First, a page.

First, we need to define our terms.

Medicare Bad Debt is derived from: Deductibles and Coinsurance amounts "uncollectible" from Medicare beneficiaries after reasonable collection efforts.

Medicare Bad Debt is not derived from: Uncollected deductibles and coinsurance amounts from private pay patients, or any other non-Medicare beneficiaries; Medicare Advantage patients; charity, courtesy or third-party allowances; nor uncollected amounts due from other payers including disputed Medicare claims.

There are three elements to successfully writing-off Medicare Bad Debt on your cost report.

Determining Indigent Patients. Dual eligible Medicare/Medicaid beneficiaries are automatically determined "indigent" (no collection effort necessary). However, you must bill Medicaid for proof of eligibility and offset Medicaid payments. Non-Medicaid indigence must be determined by the provider (not the patient). The provider must take into account the total resources available to the beneficiary that can be converted into cash and unnecessary to the patient's daily living. It is the provider's responsibility to determine that no source other than the patient would be legally responsible for the patient's medical bill, and the patient's file should have all back-up information to substantiate the determination.

Reasonable Collection efforts must be documented (e.g. collection letters, phone calls, collection agency efforts). The provider's "Collection Policy" must be consistent among all payer types. DO NOT INCLUDE A "MEDICARE COLLECTION SECTION WITHIN YOUR POLICY. This will indicate that you are not consistent in collections, and your Medicare bad debts may be disallowed at audit. If, after reasonable and customary attempts to collect a bill, and the debt remains more than 120 days from the date of the first bill, that bill may be deemed uncollectable.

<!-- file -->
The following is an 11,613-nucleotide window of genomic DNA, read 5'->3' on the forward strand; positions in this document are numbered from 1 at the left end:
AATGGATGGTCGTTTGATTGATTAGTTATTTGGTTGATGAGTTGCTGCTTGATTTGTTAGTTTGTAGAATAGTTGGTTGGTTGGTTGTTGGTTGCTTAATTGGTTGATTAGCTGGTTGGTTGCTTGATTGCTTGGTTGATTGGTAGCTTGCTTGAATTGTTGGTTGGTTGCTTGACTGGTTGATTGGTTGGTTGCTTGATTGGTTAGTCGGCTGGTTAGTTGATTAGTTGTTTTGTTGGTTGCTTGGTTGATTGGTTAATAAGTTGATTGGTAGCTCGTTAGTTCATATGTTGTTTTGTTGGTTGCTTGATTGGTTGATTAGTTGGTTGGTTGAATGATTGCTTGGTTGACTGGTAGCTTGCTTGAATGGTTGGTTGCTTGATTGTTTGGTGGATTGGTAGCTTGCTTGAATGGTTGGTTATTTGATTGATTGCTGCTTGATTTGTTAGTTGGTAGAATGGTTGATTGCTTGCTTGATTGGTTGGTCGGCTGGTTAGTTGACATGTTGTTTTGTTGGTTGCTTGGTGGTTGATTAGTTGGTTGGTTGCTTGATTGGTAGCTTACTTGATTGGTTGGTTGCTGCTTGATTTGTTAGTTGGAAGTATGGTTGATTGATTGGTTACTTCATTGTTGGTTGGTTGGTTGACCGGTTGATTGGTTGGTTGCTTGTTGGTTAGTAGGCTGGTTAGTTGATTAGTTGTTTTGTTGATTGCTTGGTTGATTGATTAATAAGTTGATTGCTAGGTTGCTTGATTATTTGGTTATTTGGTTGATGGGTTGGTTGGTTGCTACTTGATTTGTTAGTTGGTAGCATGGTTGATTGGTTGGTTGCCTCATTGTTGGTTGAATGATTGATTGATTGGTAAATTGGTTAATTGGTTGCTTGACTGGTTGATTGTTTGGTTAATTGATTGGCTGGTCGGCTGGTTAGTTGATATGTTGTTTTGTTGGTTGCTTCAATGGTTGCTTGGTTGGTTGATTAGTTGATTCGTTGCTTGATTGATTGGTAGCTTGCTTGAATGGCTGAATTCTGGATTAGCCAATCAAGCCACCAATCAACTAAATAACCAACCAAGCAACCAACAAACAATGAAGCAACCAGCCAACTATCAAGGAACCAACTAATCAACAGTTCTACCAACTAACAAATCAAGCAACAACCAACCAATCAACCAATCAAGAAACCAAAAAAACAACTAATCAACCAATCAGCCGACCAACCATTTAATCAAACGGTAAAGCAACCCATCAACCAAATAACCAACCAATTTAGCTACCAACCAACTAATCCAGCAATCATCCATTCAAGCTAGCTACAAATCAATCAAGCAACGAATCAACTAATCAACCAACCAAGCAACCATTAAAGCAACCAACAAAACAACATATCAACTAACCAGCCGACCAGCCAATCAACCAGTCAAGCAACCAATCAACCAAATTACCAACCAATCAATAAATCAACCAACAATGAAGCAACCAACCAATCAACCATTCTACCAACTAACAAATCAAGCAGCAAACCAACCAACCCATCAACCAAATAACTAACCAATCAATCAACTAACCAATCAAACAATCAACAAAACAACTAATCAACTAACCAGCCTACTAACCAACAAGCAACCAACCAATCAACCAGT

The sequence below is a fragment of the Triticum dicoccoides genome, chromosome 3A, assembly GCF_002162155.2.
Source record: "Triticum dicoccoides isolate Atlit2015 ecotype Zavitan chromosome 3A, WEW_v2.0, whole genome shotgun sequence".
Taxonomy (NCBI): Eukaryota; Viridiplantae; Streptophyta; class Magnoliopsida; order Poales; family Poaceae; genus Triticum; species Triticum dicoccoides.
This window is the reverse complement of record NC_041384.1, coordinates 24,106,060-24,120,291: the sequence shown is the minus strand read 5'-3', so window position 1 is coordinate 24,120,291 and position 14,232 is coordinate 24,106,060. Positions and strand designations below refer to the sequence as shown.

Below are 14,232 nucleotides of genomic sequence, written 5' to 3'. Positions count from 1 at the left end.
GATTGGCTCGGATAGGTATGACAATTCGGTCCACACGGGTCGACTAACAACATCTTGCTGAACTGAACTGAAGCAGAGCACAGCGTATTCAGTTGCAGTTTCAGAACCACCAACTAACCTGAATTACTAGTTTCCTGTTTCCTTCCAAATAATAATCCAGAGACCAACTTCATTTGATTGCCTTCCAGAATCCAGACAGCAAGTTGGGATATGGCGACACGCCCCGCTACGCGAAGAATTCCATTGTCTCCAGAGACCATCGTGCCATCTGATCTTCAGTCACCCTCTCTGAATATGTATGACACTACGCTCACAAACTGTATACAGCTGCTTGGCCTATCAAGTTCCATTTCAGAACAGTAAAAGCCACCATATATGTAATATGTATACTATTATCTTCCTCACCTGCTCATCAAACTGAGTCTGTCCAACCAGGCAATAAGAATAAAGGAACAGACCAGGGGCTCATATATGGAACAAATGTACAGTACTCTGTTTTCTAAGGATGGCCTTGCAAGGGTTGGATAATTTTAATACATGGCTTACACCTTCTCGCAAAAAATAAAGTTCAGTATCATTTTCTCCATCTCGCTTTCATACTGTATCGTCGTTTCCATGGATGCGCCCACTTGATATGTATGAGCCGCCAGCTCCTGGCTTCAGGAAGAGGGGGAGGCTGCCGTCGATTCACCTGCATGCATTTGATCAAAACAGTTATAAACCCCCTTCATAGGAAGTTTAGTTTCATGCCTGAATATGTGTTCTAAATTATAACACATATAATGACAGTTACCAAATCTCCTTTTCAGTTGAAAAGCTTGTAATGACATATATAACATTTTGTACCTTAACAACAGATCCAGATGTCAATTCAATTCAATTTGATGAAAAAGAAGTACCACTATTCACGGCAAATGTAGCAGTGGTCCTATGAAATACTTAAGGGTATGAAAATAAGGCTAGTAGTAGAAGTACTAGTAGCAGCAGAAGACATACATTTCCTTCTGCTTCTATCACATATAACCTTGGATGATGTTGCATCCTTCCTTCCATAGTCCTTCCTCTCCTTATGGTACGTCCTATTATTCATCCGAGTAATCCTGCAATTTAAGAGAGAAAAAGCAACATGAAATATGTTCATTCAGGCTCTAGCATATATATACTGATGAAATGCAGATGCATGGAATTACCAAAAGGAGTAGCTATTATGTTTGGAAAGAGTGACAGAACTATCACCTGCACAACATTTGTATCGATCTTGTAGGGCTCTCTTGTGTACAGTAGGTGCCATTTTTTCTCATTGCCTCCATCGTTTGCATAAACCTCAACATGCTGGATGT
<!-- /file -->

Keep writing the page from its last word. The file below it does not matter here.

Audit Documentation

Your audit documentation must include: (1) a description of how the "indigent" determination was made (Medicaid/Non-Medicaid); (2) copies of all related billing for the "indigent," and (3) a "Bad Debt Log" that includes:

  1. Patient's name
  2. HIC number
  3. Date of service
  4. How the patient was deemed indigent
  5. Date the first bill was sent
  6. Date the bad debt was written off
  7. Remittance advice date
  8. Deductible and coinsurance amount
  9. Total Medicare bad debt for the cost report
  10. Partial Payments

Conclusions and Recommendations.

For most hospitals, Medicare Bad Debt collection is incredibly resource intensive, and often the results hardly seem worth the effort. However, with the economy being what it is, very few providers can afford NOT to aggressively pursue the remedy. Attention to detail is critical, because CMS will look for errors or omissions in the report - so they may summarily dismiss as many appeals as possible.

The key is preparing an accurate Bad Debt Log that includes:

  1. Accounts Receivable Data
  2. Payment Histories
  3. Patient Eligibility

You should have software that bumps patient case histories against relevant databases to look for anomalies. You need to be able to work with your Medicare Administrative Contractor (MAC) to resolve issues. And obviously, you need to be able to reopen and appeal cost reports. If you lack the resources internally to cover all these bases, you should consider using a consultant that specializes in this kind of detective work.

Quality Reimbursement Services, Inc. has been consulting hospitals on matters dealing with Medicare and Medicaid reimbursements since 1994. We work primarily on a contingency basis, requiring no up-front or maintenance charges for our services. We would be happy to meet with you, and review your circumstances to see if we may be of service.